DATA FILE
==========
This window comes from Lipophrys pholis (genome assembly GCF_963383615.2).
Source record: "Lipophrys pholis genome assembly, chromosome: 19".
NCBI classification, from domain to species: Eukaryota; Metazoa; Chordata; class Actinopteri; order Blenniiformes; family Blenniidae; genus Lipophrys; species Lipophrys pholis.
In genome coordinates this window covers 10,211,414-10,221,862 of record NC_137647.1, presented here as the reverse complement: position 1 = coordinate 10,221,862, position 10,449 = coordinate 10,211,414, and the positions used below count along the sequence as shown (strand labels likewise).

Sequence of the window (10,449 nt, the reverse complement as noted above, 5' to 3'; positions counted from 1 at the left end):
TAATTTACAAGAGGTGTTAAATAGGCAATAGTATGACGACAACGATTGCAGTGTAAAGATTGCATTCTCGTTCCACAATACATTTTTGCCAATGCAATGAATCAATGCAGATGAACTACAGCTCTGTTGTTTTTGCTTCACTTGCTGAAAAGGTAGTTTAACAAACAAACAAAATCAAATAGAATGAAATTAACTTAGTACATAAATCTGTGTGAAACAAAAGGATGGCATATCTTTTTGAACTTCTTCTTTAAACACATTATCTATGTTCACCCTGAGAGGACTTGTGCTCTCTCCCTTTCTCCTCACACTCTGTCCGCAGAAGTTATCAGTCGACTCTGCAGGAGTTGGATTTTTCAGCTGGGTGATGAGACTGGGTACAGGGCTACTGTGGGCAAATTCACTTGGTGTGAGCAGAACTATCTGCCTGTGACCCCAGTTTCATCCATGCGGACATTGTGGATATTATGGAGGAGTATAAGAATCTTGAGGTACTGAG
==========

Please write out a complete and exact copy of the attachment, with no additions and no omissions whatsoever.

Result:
This window comes from Lipophrys pholis (genome assembly GCF_963383615.2).
Source record: "Lipophrys pholis genome assembly, chromosome: 19".
NCBI classification, from domain to species: Eukaryota; Metazoa; Chordata; class Actinopteri; order Blenniiformes; family Blenniidae; genus Lipophrys; species Lipophrys pholis.
In genome coordinates this window covers 10,211,414-10,221,862 of record NC_137647.1, presented here as the reverse complement: position 1 = coordinate 10,221,862, position 10,449 = coordinate 10,211,414, and the positions used below count along the sequence as shown (strand labels likewise).

Sequence of the window (10,449 nt, the reverse complement as noted above, 5' to 3'; positions counted from 1 at the left end):
TAATTTACAAGAGGTGTTAAATAGGCAATAGTATGACGACAACGATTGCAGTGTAAAGATTGCATTCTCGTTCCACAATACATTTTTGCCAATGCAATGAATCAATGCAGATGAACTACAGCTCTGTTGTTTTTGCTTCACTTGCTGAAAAGGTAGTTTAACAAACAAACAAAATCAAATAGAATGAAATTAACTTAGTACATAAATCTGTGTGAAACAAAAGGATGGCATATCTTTTTGAACTTCTTCTTTAAACACATTATCTATGTTCACCCTGAGAGGACTTGTGCTCTCTCCCTTTCTCCTCACACTCTGTCCGCAGAAGTTATCAGTCGACTCTGCAGGAGTTGGATTTTTCAGCTGGGTGATGAGACTGGGTACAGGGCTACTGTGGGCAAATTCACTTGGTGTGAGCAGAACTATCTGCCTGTGACCCCAGTTTCATCCATGCGGACATTGTGGATATTATGGAGGAGTATAAGAATCTTGAGGTACTGAG